By: Red Hot Mamas
Published: May 26, 2010
As we know, menopause is a natural, biological process that most women will experience between the ages of 40 to 60. Menopause is not an illness and does not always require medical treatment. However, incorporating at midlife lifestyle modifications, like the practice of yoga, will enhance overall health and ease the physiological, mental and emotional transition through menopause.
At any age, yoga can benefit both the body and the mind, bringing energy and balance. More specifically, yoga can be extremely helpful to peri-postmenopausal women because hormonal levels and body chemistry may be influx. Yoga exercises level out this physiological instability by relaxing and stretching every muscle in the body, promoting better blood circulation and oxygenation to all cells and tissues. As a result, the function of the endocrine glands and the organs of the female reproductive tract is optimized. Yoga also improves the health and well-being of the digestive tract, nervous system, and all other organ systems.1
To further the case for yoga, researchers from India recently reported that yoga can reduce hot flashes and night sweats among women going through menopause, and also appears to sharpen mental function.2 To investigate whether yoga would help women with symptoms of menopause, the researchers randomly assigned 120 women, 40 to 55 years old, to yoga practice or simple stretching and strengthening exercises five days a week for eight weeks. In addition to participating in specific postures and breathing exercises, women in the yoga group also listened to lectures on using yoga to manage stress and other yoga-related topics. Women in the other group heard lectures on diet, exercise, the physiology of menopause, and stress.
At the end of the study, women in the yoga group showed a significant reduction in hot flashes, night sweats, and sleep disturbances, while the women in the control group did not, Dr. R. Chattha, of the Swami Vivekananda Yoga Anusandhana Samsthana in Bangalore, India, and colleagues found. Both groups showed improvements in attention and concentration, although improvement in the yoga group was significantly greater. In a test of memory and intelligence with 10 components, the yoga group improved on eight, while the control group improved on six.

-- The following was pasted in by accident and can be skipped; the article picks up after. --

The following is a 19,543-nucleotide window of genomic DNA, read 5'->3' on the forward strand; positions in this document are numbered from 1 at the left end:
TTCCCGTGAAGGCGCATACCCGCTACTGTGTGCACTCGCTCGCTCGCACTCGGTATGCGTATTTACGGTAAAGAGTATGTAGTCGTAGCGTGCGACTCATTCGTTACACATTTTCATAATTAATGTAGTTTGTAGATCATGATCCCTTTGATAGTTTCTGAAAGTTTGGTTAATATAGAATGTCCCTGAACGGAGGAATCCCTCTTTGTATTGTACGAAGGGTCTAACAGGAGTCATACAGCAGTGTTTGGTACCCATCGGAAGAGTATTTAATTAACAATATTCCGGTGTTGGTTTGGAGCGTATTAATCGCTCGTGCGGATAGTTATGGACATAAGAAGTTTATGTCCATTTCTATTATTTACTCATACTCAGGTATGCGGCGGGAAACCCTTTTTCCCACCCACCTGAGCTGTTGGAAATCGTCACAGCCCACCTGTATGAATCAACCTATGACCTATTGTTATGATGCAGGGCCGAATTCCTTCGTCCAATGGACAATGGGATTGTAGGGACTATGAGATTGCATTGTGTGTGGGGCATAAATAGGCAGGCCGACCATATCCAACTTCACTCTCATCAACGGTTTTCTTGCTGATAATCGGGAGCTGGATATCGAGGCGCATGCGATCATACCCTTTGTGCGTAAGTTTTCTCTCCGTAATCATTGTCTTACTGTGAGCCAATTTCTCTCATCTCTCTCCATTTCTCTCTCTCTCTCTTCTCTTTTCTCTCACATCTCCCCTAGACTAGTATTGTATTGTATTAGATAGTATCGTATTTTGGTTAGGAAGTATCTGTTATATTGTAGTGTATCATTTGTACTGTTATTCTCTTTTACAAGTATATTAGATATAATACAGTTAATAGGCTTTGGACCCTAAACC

Yoga instructor Patricia Walden, 57, knows firsthand how yoga can help temper menopausal complaints.3 Like many other women, she suffered full-fledged symptoms of hot flashes, constant fatigue and insomnia. On the days when Walden had intense symptoms, she found she needed to modify her yoga routine.
During the menopause transition, Walden suggests incorporating more cooling and restorative poses.4 Any gripping or tension in the body can make hot flashes worse, so using props such as bolsters, blankets, and blocks to help support the whole body is a good idea. If insomnia is a problem, inversions can sometimes help, because they ground the body’s energy and burn off excess anxiety. When followed by restorative postures, they encourage a deep state of rest.
A regular yoga practice can make a world of difference in a woman’s experience of menopause. And a solid practice before this phase can ease the transition, says Suza Francina, author of Yoga and the Wisdom of Menopause (Health Communications, 2003).5 “If you practice yoga before menopause, then all the poses that are especially useful for coping with uncomfortable symptoms are already familiar, and you can reach for them like an old friend,” she says. “If you are familiar with restorative poses, then you have the best menopause medicine at your disposal.”
If yoga sounds like it might help ease your menopause experience, just an hour of practice three times a week is enough to make a difference. Make a commitment to yourself to take two or three classes a week for a month, then assess how you feel. To find a yoga class or studio in your area, visit yoga.com. Namaste.